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Zut Alors! – Business Contracts

The French translation of drat, damn and blast.  Don’t you think it has so much more passion than the English equivalent?

French or its English translation is the polite version of the explicitness when things go wrong.  In which case a written contract drawn up by a well briefed solicitor is still the smart way to go.  Whilst we all know this; when funds are tight it’s easy to cut corners.  I am not advocating cutting corners however, there are some very useful D.I.Y. contract creation solutions available on the Internet.

A written contract even if it is an adapted template, is always better than none at all. The process of discussing the ins and outs of the terms allow you and the client to iron out differences in opinions.  After all, the impression of verbal agreements can mean something very different to another party.

A contract is just like insurance.  That is that it’s only worth having when things go wrong!  So you do have to be careful. One normally thinks in terms of the sum of the ‘whole’ being more than the sum of the individual parts. Sometimes the individual parts of a contract can cost you more than you bargained for. So watch out!


1.  Verbal contracts

A verbal yes is still considered in law to be an agreement to contract.  So given the advent of myriad communication channels, a verbal contract can still be deemed as consent.  Consider how many times you have had a telesales asking you to change utility providers? Quick and easy isn’t it?

2.  Implied Contracts

These come about because a customary pattern of behaviour has been so well established, one or more parties can demonstrate it is reasonably to rely upon the continuance of that pattern.  Whilst they are not written down, they are understood to exist.  They tend to be the root cause of many an employer and employee dispute, especially in respect of problems arising from claims under the Transfer of Undertakings (Protection of Employment) Regulations (TUPE) 2006.

3.  Written Contracts of Service (Service)

A well written contract of employment, with a precise job description, and clear guidelines on dismissal, disciplinary and grievance procedures, can avoid disputes.  It is far too easy for employees to take their employers to the cleaners through an Employment Tribunal . An ‘innocent’ employer will often be better off giving the disaffected employee a financial settlement to withdraw their complaint, rather than fight the case … even if they have a fair chance of winning.  It is not surprising that the very employers that need the benefits and the protection of a clear contract of employment, are the least likely to have them in place. Their loss …  If you can’t afford the fee a solicitor or HR specialist will charge to draw up a bespoke contract of employment … then use the fabulous free resources on the ACAS website.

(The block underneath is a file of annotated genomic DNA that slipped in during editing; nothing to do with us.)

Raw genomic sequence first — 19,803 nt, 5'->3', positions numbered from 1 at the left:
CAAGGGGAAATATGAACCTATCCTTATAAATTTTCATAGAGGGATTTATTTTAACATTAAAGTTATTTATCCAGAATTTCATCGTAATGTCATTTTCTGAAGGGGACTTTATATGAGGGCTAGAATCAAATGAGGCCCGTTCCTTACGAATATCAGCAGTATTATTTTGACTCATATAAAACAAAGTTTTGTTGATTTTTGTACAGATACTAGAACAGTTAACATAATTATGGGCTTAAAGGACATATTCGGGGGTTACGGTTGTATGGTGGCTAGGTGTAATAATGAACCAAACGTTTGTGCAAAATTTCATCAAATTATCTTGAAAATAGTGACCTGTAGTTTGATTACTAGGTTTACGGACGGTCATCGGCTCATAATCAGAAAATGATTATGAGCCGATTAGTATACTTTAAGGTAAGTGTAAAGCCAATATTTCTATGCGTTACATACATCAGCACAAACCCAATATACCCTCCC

4.  Written Contracts for Service (Client)

These should include and explanation of:

  • The parties to the contract, what they are expected to do, and by when. 
  • The method of remuneration will help avoid disputes over how you get paid and when.
  • Any restrictive covenants that may influence or limit the conduct of the parties both during, and after the contract …
  • The mediation and arbitration that may be evoked if the contract falls into dispute …

The idea is to define as precisely as possible the scope of the services and/or goods to be delivered by the service provider(s) to the client(s) to manage the expectations of all parties concerned in the execution of the contract.  They should detail any warranties to be provided to the client in respect of the service or goods to be provided.  They should give an opportunity for the parties to define the legal requirements and professional regulations the service provider must observe in the delivery of the service or goods during the contract (PPI, licences, qualifications etc) and define when each stage of the contract will be deemed to be satisfactorily completed, and the yard stick by which to measure that happy state of affairs.

Restrictive Covenants

Don’t forget to include the following clauses:

  • Confidentiality: Prevents the service provider from using or disclosing the client’s confidential business information to others.
  • Non-competition: Prevents the service provider from competing with the client.
  • Non-solicitation clause: Prevents the service provider from inducing others to leave the client’s employment.

Whilst they are hard to prove, and even harder to win a case, having the clause in place acts as a deterrent and allows for discussion between two parties.

Mediation and Arbitration

Mediation is a process where an impartial third party or mediator facilitates the negotiation of a settlement between parties to a dispute.  Mediation involves meeting half way in a compromise solution.  Arbitration is a process whereby parties to a dispute mutually agree to an impartial referee who hears and makes a binding decision.  Arbitration is only a satisfactory choice if you actually win the case. Both are usually less expensive than a full court hearing.

The issues with IR 35.  Intentions of the parties re ‘employment status’

If you subcontract the contract should always explicitly state that the service provider is ‘self employed’.  This will mean that they have no obligation to work entirely for you.  They have control over their work times and places.  They have the right to send a substitute in their place if necessary.  They have their equipment and tools and do not reply on your provision.

The Sting in the Tail is that the contract must reflect the working practise.  If it doesn’t … the written contract is not worth the paper it’s written on …

With thanks to Ralph Elliott-King for his inspiration and insight.

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